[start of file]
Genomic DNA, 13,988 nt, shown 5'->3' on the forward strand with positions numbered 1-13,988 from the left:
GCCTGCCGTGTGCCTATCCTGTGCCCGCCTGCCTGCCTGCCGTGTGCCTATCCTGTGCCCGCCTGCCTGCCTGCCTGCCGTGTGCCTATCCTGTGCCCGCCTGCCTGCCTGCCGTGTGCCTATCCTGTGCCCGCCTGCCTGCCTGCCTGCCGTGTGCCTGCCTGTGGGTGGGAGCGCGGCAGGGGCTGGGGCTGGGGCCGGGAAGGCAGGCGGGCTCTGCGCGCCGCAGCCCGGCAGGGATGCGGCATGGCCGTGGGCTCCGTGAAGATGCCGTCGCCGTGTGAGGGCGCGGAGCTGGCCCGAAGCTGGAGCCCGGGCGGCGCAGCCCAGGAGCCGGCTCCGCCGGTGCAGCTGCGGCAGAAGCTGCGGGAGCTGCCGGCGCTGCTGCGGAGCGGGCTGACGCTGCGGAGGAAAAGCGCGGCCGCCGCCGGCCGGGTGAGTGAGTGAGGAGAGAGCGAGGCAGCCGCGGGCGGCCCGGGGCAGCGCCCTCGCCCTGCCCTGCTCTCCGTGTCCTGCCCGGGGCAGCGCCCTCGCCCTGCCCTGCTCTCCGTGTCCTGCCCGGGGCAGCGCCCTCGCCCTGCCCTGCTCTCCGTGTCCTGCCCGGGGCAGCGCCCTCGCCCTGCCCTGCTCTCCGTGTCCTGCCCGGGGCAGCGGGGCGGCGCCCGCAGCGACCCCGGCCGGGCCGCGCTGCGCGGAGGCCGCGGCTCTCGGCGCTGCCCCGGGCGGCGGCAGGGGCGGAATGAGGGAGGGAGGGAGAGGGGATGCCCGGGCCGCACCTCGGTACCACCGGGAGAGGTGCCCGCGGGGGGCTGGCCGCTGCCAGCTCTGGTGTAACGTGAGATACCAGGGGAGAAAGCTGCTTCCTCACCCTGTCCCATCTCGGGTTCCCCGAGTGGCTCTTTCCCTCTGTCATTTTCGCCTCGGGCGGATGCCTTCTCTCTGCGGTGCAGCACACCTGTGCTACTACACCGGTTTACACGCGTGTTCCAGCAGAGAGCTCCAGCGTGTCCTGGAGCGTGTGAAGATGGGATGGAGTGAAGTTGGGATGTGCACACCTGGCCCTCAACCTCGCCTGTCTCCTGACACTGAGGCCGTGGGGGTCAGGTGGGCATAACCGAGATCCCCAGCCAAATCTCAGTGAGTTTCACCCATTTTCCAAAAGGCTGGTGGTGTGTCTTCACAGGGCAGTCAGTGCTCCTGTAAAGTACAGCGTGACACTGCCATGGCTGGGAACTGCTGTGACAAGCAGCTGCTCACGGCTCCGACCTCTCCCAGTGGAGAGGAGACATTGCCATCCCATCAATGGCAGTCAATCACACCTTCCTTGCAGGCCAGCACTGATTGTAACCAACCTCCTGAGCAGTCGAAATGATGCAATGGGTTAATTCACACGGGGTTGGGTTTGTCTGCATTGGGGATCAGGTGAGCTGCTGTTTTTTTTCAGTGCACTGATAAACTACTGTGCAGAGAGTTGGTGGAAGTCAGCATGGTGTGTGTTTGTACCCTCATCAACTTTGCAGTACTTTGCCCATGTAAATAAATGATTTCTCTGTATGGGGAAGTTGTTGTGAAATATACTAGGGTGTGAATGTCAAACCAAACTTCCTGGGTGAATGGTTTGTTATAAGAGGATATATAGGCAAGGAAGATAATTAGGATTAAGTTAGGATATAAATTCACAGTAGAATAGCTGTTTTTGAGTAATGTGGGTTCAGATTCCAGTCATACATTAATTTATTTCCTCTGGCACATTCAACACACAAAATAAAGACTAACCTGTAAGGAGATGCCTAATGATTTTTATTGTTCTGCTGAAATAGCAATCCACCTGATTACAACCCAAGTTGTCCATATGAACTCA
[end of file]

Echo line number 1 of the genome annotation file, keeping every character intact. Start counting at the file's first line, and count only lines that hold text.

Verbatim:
Genomic DNA, 13,988 nt, shown 5'->3' on the forward strand with positions numbered 1-13,988 from the left: